Security Watch
The HIPAA-potamus in Health Care Data Security

Rebecca T. Mercuri

Communications of the ACM
Volume 47, Number 7 (2004), Pages 25-28

Table of Contents

Regulations intended to improve health care data access have created new security risks along with headaches for patients and practitioners.

Deadlines for compliance with the Health Insurance Portability and Accountability Act (HIPAA) have caused a major crunch for the computer security industry. This hippopotamus-sized legislation, enacted in 1996 (see consists of two major provisions: insurance reform (so that preexisting conditions do not result in denial of coverage when one changes jobs); and administrative simplification (intended to reduce health care costs through standardized electronic transmission of transactions). HIPAA violations can carry fines of up to $250,000 and jail time of up to 10 years, so you can bet that organizations are taking this federal law very seriously.

Like many legislative initiatives, HIPAA appears to have been intended to reduce costs (in this case, insurance-related health transactions for patients) but the overhead of compliance generally has the opposite effect. Here, since it was anticipated that information violations could be more likely to occur through electronic data collection and consolidation, privacy was specifically mandated in the regulations. And therein lies the rub, since privacy is an information-age luxury (certainly not free). HIPAA's Privacy Rule component addresses the use and disclosure of Protected Health Information (PHI) by health care plans, medical providers, and clearinghouses. The U.S. Department of Health and Human Services explains that "a major goal of the Privacy Rule is to assure that individuals' health information is properly protected while allowing the flow of health information needed to provide and promote high-quality health care and to protect the public's health and well being" [4].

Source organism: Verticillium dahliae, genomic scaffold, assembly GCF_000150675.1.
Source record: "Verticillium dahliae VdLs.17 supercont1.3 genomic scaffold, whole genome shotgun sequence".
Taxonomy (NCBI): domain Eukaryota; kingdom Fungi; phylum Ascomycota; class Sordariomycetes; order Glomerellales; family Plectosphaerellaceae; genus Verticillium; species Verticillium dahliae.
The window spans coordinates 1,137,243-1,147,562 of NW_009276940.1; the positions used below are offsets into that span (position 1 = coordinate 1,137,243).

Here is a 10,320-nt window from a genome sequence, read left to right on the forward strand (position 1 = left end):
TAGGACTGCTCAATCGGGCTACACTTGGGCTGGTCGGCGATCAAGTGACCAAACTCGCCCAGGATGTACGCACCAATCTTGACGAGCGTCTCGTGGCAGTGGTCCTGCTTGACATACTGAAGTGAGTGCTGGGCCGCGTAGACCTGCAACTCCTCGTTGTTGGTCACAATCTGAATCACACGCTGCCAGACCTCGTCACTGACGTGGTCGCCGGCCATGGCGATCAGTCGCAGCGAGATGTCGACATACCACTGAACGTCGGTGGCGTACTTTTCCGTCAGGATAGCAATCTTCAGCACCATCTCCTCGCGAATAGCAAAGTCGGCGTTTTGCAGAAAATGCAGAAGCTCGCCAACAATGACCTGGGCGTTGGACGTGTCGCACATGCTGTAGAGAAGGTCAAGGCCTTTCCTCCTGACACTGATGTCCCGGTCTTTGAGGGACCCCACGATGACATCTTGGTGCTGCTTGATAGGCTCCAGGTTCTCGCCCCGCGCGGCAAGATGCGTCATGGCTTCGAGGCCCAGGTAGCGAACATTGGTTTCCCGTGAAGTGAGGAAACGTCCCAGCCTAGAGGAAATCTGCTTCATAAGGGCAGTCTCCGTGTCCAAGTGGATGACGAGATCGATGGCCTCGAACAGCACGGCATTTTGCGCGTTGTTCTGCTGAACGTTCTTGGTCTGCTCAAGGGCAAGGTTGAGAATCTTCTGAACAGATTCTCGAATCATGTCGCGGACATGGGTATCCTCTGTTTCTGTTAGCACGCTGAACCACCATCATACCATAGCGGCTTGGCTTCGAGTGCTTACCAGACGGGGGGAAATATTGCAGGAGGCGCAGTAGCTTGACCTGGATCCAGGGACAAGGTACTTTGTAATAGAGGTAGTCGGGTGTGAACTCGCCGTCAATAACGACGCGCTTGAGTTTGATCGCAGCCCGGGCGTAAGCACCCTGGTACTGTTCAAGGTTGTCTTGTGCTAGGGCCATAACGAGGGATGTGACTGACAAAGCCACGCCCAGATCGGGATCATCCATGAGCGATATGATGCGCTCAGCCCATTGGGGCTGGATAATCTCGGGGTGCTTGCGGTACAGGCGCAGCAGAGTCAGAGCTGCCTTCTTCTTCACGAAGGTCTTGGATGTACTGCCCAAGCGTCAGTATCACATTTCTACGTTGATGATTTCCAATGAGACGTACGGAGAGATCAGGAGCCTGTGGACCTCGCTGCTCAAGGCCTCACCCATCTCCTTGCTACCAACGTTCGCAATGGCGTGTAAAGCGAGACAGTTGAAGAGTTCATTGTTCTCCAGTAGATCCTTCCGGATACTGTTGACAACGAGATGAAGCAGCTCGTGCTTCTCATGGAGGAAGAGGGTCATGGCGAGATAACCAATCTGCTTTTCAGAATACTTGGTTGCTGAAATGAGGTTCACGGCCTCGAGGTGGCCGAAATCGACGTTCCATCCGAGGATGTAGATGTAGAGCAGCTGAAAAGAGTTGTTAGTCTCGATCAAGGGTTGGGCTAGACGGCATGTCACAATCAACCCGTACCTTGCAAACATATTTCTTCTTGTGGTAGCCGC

This privacy rule finds its manifestation in the ubiquitous "Notice of Privacy Practices Patient Acknowledgement" form that one is typically required to sign before receiving medical attention from most U.S. health care service providers. This form purports to attest that the patient (or guardian if a minor) has received information (typically via an accompanying explanatory brochure) regarding the use and disclosure of one's health care information. But the reason for this form, and the use of the personal data to which it relates, has a much broader impact. Typically, health information is provided to others, beyond the medical practitioner's office, for treatment or payment purposes. But few realize it may also be released, without the patient's consent or authorization, to law enforcement, court agencies, the military, public health organizations, and the Food and Drug Administration, among others. Estimates indicate that as many as 150 to 400 individuals may have access to the data collected in a person's medical records [2].